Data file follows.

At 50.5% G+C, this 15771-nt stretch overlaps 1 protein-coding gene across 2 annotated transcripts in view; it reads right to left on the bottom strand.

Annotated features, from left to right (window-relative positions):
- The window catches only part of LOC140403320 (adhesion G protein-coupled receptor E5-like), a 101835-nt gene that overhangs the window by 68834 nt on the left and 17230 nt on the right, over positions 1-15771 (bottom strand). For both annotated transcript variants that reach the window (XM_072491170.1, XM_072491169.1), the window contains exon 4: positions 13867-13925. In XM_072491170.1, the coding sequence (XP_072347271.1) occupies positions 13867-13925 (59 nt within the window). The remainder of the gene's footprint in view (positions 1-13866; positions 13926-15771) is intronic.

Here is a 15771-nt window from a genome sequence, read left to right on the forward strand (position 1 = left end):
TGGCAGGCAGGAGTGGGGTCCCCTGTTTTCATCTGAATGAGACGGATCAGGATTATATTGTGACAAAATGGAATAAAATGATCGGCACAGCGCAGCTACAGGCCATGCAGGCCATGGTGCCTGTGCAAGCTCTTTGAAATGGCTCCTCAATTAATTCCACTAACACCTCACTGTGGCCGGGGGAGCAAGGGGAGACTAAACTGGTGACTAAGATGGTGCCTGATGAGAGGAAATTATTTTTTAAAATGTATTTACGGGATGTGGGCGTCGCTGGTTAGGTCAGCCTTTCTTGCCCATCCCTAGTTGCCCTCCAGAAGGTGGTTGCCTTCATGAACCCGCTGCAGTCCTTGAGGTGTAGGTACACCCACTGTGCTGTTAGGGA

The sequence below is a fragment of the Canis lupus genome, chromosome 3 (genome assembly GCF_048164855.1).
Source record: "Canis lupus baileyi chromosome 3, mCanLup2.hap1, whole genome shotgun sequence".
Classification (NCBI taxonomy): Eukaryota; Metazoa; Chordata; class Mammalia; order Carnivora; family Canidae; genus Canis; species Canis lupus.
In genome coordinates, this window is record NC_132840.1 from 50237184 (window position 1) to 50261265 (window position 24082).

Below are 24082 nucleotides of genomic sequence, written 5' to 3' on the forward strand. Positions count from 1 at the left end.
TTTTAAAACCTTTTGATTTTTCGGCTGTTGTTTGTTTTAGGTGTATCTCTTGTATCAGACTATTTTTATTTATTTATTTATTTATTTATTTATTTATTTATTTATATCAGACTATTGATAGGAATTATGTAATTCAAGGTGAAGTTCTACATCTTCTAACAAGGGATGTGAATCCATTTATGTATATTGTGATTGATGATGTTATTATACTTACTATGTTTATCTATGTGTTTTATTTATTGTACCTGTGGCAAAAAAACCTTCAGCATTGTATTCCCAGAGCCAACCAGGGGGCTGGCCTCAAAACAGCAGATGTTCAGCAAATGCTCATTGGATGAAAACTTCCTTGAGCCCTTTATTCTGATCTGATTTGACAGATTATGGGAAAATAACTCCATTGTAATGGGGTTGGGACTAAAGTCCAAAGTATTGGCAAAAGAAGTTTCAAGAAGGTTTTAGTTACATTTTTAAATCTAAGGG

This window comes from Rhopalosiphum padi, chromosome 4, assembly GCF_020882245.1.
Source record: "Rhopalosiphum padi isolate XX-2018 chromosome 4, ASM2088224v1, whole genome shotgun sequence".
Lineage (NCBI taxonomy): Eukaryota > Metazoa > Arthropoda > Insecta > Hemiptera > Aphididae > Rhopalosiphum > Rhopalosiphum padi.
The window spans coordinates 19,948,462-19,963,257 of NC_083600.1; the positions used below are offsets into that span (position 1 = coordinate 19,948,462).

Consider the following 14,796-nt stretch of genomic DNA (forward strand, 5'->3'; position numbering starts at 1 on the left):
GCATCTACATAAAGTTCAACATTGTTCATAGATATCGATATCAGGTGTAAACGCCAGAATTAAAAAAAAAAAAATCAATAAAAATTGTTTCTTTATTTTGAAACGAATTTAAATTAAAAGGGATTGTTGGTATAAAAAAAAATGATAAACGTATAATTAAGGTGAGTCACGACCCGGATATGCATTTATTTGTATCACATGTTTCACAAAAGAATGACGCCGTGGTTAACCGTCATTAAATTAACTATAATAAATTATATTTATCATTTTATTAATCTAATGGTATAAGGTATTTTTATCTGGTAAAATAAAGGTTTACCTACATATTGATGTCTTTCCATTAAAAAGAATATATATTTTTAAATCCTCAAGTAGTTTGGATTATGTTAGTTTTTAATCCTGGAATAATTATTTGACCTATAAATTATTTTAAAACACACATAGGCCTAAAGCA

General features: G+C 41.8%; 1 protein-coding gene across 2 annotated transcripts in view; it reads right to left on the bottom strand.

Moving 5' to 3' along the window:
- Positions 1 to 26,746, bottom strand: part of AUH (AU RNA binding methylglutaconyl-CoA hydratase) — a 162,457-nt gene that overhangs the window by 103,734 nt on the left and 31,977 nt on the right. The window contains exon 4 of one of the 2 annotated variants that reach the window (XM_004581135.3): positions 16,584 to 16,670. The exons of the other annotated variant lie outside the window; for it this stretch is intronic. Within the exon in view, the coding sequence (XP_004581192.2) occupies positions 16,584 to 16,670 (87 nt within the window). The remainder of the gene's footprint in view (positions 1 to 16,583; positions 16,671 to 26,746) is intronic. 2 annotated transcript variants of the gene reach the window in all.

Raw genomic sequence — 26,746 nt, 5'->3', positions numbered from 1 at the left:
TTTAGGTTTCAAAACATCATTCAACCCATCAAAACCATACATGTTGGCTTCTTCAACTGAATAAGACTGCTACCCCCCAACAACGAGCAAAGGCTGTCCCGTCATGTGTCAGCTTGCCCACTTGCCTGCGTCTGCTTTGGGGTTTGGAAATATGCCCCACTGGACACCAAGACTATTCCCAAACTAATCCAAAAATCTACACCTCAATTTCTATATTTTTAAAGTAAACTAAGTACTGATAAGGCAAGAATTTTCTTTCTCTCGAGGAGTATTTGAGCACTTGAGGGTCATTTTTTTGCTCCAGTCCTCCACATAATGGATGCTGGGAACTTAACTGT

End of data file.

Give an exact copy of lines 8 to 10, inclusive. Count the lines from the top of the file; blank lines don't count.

Classification (NCBI taxonomy): Eukaryota; Metazoa; Chordata; class Mammalia; order Carnivora; family Canidae; genus Canis; species Canis lupus.
In genome coordinates, this window is record NC_132840.1 from 50237184 (window position 1) to 50261265 (window position 24082).

Below are 24082 nucleotides of genomic sequence, written 5' to 3' on the forward strand. Positions count from 1 at the left end.